Yii favors conventions over configurations. Follow the conventions and one can create sophisticated Yii applications without writing and managing complex configurations. Of course, Yii can still be customized in nearly every aspect with configurations when needed.
Below we describe conventions that are recommended for Yii programming.
For convenience, we assume that
WebRoot is the directory that an Yii
application is installed at.
By default, Yii recognizes URLs with the following format:
r GET variable refers to the
route that can be resolved by Yii
into controller and action. If
ActionID is omitted, the controller will
take the default action (defined via CController::defaultAction); and if
ControllerID is also omitted (or the
r variable is absent), the
application will use the default controller (defined via
With the help of CUrlManager, it is possible to create and recognize
more SEO-friendly URLs, such as
http://hostname/ControllerID/ActionID.html. This feature is covered in
detail in URL Management.
Yii recommends naming variables, functions and class types in camel case
which capitalizes each word in the name and joins them without spaces.
Variable and function names should have their first word all in lower-case,
in order to differentiate from class names (e.g.
LinkPager). For private class member variables, it is
recommended to prefix their names with an underscore character (e.g.
Because namespace is not supported prior to PHP 5.3.0, it is recommended that classes be named in some unique way to avoid name conflict with third-party classes. For this reason, all Yii framework classes are prefixed with letter "C".
A special rule for controller class names is that they must be appended
with the word
Controller. The controller ID is then defined as the class
name with first letter in lower case and the word
For example, the
PageController class will have the ID
page. This rule
makes the application more secure. It also makes the URLs related with
controllers a bit cleaner (e.g.
/index.php?r=page/index instead of
A configuration is an array of key-value pairs. Each key represents the
name of a property of the object to be configured, and each value the
corresponding property's initial value. For example,
application', 'basePath'=>'./protected') initializes the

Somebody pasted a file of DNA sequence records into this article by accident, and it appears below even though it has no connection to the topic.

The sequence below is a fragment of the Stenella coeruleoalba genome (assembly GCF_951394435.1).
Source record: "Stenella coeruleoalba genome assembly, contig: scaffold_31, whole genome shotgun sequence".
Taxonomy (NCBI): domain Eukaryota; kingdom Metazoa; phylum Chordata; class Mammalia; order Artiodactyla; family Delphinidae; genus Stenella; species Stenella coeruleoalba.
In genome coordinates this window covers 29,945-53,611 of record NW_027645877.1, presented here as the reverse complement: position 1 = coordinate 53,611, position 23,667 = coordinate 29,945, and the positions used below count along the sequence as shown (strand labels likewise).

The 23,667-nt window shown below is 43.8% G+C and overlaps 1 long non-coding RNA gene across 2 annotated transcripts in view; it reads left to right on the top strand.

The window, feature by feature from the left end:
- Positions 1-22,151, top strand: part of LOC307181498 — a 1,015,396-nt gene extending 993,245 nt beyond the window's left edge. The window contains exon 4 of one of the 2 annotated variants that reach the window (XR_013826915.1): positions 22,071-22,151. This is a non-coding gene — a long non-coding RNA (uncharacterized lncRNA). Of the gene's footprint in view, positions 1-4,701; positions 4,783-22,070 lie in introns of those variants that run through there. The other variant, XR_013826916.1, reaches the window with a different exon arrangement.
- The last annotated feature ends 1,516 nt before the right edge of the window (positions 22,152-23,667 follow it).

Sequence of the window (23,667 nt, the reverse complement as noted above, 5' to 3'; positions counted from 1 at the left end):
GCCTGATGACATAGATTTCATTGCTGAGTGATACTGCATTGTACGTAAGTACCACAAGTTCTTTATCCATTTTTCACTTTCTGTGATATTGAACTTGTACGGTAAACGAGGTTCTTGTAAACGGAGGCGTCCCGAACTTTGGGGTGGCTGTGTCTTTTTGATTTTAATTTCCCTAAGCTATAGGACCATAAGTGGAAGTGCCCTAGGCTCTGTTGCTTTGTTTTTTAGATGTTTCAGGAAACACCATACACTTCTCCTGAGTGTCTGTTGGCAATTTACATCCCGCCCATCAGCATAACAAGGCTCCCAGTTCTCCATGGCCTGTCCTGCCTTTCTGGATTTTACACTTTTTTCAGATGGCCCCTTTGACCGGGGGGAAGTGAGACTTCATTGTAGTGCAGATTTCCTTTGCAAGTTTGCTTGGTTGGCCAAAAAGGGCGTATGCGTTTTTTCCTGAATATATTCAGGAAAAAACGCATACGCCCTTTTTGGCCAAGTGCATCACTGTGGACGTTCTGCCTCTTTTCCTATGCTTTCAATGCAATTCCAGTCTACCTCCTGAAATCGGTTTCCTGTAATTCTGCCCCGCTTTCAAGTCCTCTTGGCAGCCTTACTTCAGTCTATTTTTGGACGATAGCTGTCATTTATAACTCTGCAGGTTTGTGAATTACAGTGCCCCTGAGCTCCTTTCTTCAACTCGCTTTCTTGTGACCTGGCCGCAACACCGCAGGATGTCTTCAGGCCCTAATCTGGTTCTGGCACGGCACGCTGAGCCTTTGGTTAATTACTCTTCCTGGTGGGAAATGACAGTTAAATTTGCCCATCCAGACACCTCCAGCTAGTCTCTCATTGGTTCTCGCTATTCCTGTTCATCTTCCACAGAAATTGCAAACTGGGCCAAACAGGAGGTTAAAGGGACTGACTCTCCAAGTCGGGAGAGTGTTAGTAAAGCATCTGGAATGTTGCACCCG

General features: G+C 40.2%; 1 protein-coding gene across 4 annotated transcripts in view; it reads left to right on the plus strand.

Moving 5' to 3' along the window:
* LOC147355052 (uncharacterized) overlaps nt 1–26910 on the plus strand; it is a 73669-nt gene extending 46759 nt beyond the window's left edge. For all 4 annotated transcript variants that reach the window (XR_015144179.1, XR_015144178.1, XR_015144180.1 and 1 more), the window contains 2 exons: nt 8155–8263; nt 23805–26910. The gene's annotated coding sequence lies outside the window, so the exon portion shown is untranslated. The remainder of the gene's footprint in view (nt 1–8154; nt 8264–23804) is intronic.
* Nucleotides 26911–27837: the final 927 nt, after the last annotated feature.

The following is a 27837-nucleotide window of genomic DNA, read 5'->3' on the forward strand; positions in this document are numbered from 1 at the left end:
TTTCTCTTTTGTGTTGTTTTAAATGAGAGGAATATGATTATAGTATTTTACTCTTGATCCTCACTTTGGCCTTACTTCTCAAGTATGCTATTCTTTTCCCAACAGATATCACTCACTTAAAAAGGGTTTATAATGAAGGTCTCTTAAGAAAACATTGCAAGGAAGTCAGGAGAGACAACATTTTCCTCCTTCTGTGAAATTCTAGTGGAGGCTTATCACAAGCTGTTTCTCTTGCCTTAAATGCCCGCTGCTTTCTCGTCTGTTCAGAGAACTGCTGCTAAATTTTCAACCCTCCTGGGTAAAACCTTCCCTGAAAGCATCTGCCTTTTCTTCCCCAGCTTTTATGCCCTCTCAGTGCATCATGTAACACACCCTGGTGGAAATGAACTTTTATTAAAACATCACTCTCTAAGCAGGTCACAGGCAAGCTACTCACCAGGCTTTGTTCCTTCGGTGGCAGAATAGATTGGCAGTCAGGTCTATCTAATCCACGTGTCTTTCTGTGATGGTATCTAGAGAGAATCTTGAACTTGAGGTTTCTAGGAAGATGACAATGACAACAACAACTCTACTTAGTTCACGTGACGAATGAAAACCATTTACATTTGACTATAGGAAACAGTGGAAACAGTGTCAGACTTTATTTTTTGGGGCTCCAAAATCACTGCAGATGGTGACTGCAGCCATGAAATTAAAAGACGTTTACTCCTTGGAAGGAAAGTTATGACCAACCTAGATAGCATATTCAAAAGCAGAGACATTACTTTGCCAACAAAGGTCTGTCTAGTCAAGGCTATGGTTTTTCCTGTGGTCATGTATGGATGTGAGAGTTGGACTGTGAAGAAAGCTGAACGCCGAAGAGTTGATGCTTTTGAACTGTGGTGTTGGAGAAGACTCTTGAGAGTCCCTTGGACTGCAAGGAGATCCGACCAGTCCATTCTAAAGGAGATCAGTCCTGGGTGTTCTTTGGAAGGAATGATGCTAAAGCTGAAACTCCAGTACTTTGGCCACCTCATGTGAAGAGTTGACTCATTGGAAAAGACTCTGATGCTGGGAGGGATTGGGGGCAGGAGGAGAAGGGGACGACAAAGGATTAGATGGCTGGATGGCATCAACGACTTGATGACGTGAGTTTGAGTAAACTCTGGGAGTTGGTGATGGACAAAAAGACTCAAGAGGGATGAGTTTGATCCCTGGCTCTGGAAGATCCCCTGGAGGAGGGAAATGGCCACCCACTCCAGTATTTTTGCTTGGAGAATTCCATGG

basePath properties to their corresponding array values.
Any writable properties of an object can be configured. If not configured, the properties will take their default values. When configuring a property, it is worthwhile to read the corresponding documentation so that the initial value can be given properly.
Conventions for naming and using files depend on their types.
Class files should be named after the public class they contain. For
example, the CController class is in the
CController.php file. A
public class is a class that may be used by any other classes. Each class
file should contain at most one public class. Private classes (classes that
are only used by a single public class) may reside in the same file with
the public class.
View files should be named after the view name. For example, the
view is in the
index.php file. A view file is a PHP script file that
contains HTML and PHP code mainly for presentational purpose.
Configuration files can be named arbitrarily. A configuration file is a PHP script whose sole purpose is to return an associative array representing the configuration.
Yii assumes a default set of directories used for various purposes. Each of them can be customized if needed.
WebRoot/protected: this is the application base
directory holding all
security-sensitive PHP scripts and data files. Yii has a default alias
application associated with this path. This directory and
everything under should be protected from being accessed by Web users. It
can be customized via CWebApplication::basePath.
WebRoot/protected/runtime: this directory holds private temporary
files generated during runtime of the application. This directory must be
writable by Web server process. It can be customized via
WebRoot/protected/extensions: this directory holds all third-party
extensions. It can be customized via CApplication::extensionPath.
WebRoot/protected/modules: this directory holds all application
modules, each represented as a subdirectory.
WebRoot/protected/controllers: this directory holds all controller
class files. It can be customized via CWebApplication::controllerPath.
WebRoot/protected/views: this directory holds all view files,
including controller views, layout views and system views. It can be
customized via CWebApplication::viewPath.
WebRoot/protected/views/ControllerID: this directory holds view
files for a single controller class. Here
ControllerID stands for the ID
of the controller. It can be customized via CController::viewPath.
WebRoot/protected/views/layouts: this directory holds all layout
view files. It can be customized via CWebApplication::layoutPath.
WebRoot/protected/views/system: this directory holds all system
view files. System views are templates used in displaying exceptions and
errors. It can be customized via CWebApplication::systemViewPath.
WebRoot/assets: this directory holds published asset files. An
asset file is a private file that may be published to become accessible to
Web users. This directory must be writable by Web server process. It can be
customized via CAssetManager::basePath.
WebRoot/themes: this directory holds various themes that can be
applied to the application. Each subdirectory represents a single theme
whose name is the subdirectory name. It can be customized via
Signup or Login in order to comment.